On All-Star Superman

On All-Star Superman

Posted by on May 13, 2011 in Commentary |

AllStarSupermanI’m writing this with a lot of hesitation because first, this is a gaming blog so films don’t belong here. Second, this isn’t a review per se. At least, I don’t intend it to be.

All-Star Superman is a direct-to-video film adaptation of the comic book that ran from 2005-2008. It’s part of the DC Universe Animated Original Movies, a series that I’ve kept an eye on since it started with its first title, Superman: Doomsday. Unlike Doomsday, I haven’t read All-Star Superman’s comic book counterpart. I had no idea what it was about nor, more importantly, how it was going to end.

The film starts with Superman saving the first manned mission to the sun, developing a new power along the way. He finds out later on that this event has a consequence, one that even he won’t be able to fight.

You guys have to understand that I watch these films for the action first and the characters second. Green Lantern: First Flight is an excellent example of this. It’s about how Hal Jordan becomes a Green Lantern and grows accustomed to the role. It follows the formula of a typical blockbuster action flick: light and funny and full of fights. I liked it. I like it to the point that I’m actually worried that the upcoming live action movie is going to disappoint. Those were the expectations I had with All-Star Superman.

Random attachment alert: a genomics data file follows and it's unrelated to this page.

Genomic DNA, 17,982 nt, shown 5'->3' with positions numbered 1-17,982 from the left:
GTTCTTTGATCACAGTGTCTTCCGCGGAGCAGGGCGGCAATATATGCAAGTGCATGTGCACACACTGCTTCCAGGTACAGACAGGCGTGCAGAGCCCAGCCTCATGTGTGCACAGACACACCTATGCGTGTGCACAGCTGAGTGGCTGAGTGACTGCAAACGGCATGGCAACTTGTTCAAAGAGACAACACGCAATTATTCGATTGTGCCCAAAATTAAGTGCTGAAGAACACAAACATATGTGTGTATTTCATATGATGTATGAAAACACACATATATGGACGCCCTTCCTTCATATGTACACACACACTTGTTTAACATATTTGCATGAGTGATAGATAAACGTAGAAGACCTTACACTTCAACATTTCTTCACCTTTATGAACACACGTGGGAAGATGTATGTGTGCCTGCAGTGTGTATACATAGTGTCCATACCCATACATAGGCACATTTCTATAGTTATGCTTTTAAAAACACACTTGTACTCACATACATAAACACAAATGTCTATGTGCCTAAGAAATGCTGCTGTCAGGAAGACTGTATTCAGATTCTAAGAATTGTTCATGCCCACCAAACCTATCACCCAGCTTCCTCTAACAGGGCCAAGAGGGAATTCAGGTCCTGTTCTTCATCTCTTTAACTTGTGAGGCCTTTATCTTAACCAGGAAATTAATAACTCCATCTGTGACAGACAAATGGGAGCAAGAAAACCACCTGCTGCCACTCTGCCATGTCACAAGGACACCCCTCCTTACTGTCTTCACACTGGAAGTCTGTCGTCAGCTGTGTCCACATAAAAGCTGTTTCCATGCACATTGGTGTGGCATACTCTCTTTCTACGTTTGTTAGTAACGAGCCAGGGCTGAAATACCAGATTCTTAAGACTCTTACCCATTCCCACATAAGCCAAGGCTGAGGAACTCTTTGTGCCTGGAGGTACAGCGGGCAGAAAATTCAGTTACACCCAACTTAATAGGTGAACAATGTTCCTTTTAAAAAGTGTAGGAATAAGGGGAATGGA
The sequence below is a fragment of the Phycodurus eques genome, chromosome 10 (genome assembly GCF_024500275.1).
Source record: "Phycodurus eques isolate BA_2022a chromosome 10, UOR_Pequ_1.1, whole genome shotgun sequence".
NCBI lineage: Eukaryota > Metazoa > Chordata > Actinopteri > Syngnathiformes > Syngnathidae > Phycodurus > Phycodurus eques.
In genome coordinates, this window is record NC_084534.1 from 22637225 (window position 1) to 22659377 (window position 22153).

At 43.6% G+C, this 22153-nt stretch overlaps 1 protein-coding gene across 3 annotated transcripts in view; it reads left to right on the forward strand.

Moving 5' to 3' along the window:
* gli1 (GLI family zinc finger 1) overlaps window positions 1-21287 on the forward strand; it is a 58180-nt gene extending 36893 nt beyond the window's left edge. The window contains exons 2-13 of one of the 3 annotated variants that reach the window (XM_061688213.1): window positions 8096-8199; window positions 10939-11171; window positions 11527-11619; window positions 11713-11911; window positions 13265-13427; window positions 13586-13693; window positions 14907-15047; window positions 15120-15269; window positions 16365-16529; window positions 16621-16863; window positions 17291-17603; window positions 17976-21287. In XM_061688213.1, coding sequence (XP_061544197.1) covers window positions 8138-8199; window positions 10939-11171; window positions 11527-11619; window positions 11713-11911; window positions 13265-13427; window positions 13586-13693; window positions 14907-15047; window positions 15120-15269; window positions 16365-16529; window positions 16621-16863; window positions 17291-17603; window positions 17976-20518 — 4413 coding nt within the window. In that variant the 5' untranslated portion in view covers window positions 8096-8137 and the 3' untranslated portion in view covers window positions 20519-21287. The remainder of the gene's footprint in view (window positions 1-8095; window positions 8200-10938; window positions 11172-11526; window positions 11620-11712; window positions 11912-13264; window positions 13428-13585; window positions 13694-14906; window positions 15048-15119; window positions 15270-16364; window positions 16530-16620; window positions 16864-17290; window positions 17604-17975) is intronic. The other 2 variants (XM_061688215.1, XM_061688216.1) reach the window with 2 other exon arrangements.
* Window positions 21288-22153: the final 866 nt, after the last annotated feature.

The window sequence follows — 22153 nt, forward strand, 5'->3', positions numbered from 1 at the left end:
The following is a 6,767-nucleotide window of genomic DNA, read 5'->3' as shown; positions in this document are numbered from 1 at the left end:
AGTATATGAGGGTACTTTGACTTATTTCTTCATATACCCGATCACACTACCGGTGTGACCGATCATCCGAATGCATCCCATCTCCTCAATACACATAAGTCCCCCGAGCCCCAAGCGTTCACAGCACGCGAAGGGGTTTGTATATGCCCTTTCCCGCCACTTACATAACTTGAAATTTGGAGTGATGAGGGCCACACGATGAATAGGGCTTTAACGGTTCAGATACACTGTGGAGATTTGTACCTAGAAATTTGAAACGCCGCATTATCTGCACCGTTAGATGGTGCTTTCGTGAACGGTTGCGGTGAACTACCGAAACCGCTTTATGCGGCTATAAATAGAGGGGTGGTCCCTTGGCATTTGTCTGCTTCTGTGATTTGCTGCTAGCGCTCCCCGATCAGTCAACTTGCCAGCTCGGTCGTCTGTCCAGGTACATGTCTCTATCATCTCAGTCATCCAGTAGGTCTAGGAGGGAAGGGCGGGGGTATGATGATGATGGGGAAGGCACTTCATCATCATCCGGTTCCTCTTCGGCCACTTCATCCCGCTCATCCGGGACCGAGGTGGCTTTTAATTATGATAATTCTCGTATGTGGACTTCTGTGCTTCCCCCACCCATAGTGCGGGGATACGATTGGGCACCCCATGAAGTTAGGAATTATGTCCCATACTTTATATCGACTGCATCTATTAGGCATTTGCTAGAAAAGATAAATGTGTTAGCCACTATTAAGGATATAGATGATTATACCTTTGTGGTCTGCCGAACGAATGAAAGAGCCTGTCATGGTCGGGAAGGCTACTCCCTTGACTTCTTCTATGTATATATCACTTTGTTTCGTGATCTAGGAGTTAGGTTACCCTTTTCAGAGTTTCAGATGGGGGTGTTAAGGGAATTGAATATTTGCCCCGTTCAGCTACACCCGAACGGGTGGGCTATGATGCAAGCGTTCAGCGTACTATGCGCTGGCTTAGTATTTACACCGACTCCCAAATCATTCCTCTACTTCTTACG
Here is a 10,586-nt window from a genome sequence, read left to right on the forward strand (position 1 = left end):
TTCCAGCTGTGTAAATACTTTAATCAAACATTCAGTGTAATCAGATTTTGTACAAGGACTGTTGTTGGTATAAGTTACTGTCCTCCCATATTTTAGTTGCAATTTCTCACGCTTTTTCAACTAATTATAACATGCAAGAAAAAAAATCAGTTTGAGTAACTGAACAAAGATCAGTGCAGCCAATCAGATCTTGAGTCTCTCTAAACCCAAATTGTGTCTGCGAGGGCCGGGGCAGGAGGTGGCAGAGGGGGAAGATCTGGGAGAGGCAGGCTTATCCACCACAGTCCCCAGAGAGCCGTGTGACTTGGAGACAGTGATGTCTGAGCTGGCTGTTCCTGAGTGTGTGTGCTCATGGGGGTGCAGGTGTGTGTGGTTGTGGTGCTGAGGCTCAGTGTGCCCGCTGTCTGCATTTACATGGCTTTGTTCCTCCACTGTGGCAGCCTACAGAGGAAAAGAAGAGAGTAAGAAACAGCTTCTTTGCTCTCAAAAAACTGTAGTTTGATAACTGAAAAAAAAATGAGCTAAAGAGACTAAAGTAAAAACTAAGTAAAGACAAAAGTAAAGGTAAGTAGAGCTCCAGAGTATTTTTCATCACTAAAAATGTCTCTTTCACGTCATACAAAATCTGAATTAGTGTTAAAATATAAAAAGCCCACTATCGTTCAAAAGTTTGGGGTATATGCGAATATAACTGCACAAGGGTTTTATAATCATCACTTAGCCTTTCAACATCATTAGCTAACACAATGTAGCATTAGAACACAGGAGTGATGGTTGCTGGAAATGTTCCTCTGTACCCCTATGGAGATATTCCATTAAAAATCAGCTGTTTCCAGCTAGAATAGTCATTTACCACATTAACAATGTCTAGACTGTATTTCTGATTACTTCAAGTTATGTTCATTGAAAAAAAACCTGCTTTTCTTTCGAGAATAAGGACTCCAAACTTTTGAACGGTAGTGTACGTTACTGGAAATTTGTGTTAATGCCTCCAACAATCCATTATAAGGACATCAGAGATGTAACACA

I could not have been more wrong.

Given the consequences of the mission, the movie proceeds to show how Superman deals with his own mortality. Take what you know about the character, the Man of Steel, the last Son of Krypton, one living in a world made of cardboard, and think about what you would do if you found out that your time was nearing its end.

How do you showcase the legacy of the character without turning the film into a series of flashbacks and quiet, reflective scenes? I think the movie does a good job of maintaining that balancing act. I admit that some of its moments were boring to me but that was before I realized what it was trying to do. This wasn’t just about Superman saving the day. This was about Superman being Superman, showing how he’s both Kal-El and Clark Kent, how he’s both Kryptonian and human, how he’s the infallible hero and the vulnerable man. His heroism and his humanity shine in the movie.

Compared to the rest of the films in DC Universe Animated line there’s an air of heaviness in All-Star Superman. It’s similar to the weight that I felt when I saw Justice League: Crisis on Two Earths. It’s as if you know that things aren’t going to end well, like a sense of dread that won’t go away. By the time it was over the heaviness was still there. Yeah, he saved the day, but did he win? I found myself thinking about that question. Regardless of my answer, the fact that I’m even asking that should tell you why I felt that this was a different kind of superhero movie.

Ultimately, All-Star Superman is akin to a love story. It’s about Superman’s love for Lois Lane. It’s about his love for humanity. It’s about the creators’ love for the character and his legacy. I don’t recommend it if you want a straightforward superhero action film, but if you’re looking for something with more substance, you should definitely see it.